• Overall, embodiments of the present invention satisfy the goals in terms of runtime and memory efficiency.
  • The introduced decision factor f is impacting the linear runtime of embodiments of the present invention. If input sets are small, and sparsely but evenly distributed over a large interval [low, high], the decision factor f will be increased. Under these circumstances, embodiments of the present invention may show suboptimal performance, and may be outperformed by a simple sort-merge or hash based solution.
  • Advantageously the factor f can be easily computed in advance to offloading a set intersection computation onto the accelerator unit. A scheduler of some sort can compute the factor f, and use it as a decision basis whether a set intersection problem is to be offloaded, or computed on the host computer in the traditional way, using a purely software-based solution.
  • Embodiments of the present invention can be implemented as entire software embodiments, as entire hardware embodiments or as embodiment containing both hardware and software elements.
  • Furthermore, the present invention can take the form of a computer program product accessible from a computer-usable or computer-readable medium providing program code for use by or in connection with a computer or any instruction execution system. For the purposes of this description, a computer-usable or computer-readable medium can be any apparatus that can contain, store, communicate, propagate, or transport the program for use by or in connection with the instruction execution system, apparatus, or device.
  • The medium can be an electronic, magnetic, optical, electromagnetic, infrared, or semiconductor system (or apparatus or device) or a propagation medium. Examples of a computer-readable medium include a semiconductor or solid state memory, magnetic tape, a removable computer diskette, a random access memory (RAM), a read-only memory (ROM), a rigid magnetic disk, and an optical disk. Current examples of optical disks include compact disk-read only memory (CD-ROM), compact disk-read/write (CD-R/W), and DVD. A data processing system suitable for storing and/or executing program code will include at least one processor coupled directly or indirectly to memory elements through a system bus. The memory elements can include local memory employed during actual execution of the program code, bulk storage, and cache memories which provide temporary storage of at least some program code in order to reduce the number of times code must be retrieved from bulk storage during execution. Input/output or I/O devices (including but not limited to keyboards, displays, pointing devices, etc.) can be coupled to the system either directly or through intervening I/O controllers.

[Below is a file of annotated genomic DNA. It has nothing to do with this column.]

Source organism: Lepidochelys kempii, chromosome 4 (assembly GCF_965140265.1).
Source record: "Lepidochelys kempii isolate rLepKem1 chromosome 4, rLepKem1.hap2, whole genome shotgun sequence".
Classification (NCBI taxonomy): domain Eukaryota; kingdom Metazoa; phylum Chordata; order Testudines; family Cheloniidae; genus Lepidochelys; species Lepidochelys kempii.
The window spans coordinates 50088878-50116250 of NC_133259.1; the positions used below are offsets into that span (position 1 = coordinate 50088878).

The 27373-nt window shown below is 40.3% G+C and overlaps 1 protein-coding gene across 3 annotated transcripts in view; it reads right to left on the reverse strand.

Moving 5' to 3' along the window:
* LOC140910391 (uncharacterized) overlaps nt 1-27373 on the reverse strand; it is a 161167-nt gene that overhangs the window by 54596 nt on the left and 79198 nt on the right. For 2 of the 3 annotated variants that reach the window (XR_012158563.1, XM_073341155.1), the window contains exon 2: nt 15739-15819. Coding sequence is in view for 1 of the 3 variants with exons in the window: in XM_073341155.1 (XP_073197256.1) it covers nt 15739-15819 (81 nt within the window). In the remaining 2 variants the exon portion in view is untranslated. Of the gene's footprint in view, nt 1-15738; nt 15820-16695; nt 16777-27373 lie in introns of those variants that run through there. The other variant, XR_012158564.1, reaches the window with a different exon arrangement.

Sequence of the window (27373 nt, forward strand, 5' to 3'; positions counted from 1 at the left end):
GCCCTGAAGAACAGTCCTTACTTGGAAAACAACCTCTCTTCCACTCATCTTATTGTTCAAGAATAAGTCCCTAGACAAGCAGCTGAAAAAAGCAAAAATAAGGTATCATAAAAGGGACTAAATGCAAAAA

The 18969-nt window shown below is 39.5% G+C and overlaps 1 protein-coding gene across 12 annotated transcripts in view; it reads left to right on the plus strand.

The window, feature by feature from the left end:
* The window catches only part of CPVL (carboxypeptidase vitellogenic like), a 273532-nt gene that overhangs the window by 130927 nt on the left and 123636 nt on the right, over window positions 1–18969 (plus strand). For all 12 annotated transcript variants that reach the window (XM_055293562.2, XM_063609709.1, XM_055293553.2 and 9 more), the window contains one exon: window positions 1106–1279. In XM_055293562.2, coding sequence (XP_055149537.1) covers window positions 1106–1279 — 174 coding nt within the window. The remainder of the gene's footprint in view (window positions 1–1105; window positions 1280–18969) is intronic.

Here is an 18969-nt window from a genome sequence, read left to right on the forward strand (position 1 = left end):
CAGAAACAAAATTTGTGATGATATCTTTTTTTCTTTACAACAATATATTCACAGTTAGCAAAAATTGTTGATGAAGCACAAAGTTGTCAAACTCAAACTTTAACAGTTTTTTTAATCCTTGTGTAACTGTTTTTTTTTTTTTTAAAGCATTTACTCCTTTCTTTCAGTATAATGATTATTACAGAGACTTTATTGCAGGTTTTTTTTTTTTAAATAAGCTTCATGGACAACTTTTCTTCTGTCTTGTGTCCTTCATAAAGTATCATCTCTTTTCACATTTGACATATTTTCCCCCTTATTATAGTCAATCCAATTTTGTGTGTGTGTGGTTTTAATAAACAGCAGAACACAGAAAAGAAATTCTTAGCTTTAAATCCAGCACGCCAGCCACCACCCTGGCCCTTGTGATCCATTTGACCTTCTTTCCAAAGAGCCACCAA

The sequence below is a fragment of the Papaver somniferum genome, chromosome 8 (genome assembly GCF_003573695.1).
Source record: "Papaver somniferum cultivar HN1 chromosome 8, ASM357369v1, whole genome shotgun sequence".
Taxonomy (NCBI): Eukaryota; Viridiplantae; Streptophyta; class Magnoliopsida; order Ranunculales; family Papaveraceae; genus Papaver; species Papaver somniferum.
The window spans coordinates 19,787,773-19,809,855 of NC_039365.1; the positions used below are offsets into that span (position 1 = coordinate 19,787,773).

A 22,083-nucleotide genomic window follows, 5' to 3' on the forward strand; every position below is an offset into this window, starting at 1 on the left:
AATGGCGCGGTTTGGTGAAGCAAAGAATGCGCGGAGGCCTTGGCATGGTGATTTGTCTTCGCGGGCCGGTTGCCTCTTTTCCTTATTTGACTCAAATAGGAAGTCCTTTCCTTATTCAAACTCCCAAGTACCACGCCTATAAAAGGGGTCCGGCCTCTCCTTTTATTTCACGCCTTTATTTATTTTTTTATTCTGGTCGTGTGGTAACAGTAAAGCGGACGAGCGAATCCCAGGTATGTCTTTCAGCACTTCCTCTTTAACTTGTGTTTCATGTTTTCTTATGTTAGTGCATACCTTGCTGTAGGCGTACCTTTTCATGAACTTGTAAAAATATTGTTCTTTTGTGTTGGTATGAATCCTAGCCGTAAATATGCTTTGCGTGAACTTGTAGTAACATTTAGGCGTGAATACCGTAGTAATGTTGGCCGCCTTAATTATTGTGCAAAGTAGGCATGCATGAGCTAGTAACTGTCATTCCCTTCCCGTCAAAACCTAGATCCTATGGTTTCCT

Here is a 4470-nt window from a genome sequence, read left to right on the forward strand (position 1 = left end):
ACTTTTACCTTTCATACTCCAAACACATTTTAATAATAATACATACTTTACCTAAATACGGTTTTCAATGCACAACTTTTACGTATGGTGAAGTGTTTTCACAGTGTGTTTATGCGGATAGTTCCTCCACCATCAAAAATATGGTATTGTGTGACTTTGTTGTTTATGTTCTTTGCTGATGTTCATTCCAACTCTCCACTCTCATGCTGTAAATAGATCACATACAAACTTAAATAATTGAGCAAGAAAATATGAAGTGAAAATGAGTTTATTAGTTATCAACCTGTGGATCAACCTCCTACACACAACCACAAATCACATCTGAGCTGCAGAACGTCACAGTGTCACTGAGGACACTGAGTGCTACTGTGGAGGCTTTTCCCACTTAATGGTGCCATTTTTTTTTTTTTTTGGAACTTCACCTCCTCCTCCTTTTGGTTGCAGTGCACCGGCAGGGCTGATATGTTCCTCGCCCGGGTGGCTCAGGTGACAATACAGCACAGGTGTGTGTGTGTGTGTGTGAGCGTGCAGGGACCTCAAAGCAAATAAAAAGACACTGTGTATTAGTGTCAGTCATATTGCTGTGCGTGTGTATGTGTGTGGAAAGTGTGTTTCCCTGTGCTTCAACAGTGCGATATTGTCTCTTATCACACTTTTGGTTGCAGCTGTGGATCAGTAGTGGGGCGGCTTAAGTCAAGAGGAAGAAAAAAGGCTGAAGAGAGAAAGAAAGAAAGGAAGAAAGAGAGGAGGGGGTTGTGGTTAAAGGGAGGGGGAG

• Network adapters may also be coupled to the system to enable the data processing system to become coupled to other data processing systems or remote printers or storage devices through intervening private or public networks. Modems, cable modems, and Ethernet cards are just a few of the currently available types of network adapters.

Claims (20)

  1. 1. A computer program product for computing a set intersection of sets of numbers, the computer program product comprising a computer readable storage medium having computer readable program code embodied therewith, the computer readable program code comprising:
    computer readable program code configured with an interface for computing a set intersection and returning the set intersection to an application calling the interface;
    the interface configured to accept as input a first set S1 of discrete numbers in a known range of consecutive discrete numbers IR and a second set S2 of discrete numbers in the known range IR;
    the interface configured to separate the range IR into a set of one or more sub ranges to cover the full range IR and configured such that a sub range Ri from IR is processed by initializing a first Random Access Memory (RAM) with at least as many bits as the sub range Ri to a first known logical state, changing the state of all bits in the first RAM corresponding to a bit representing the existence of the number in the sub range Ri in the first set S1;
    the interface configured such that responsive to detecting a change of state of any bit in the first RAM during the processing of the sub range Ri, comparing every number in S2 in the range of IR to the corresponding bit position in the first RAM to identify a set of numbers in the intersection of the first set S1 and the second set S2 in the sub range Ri; and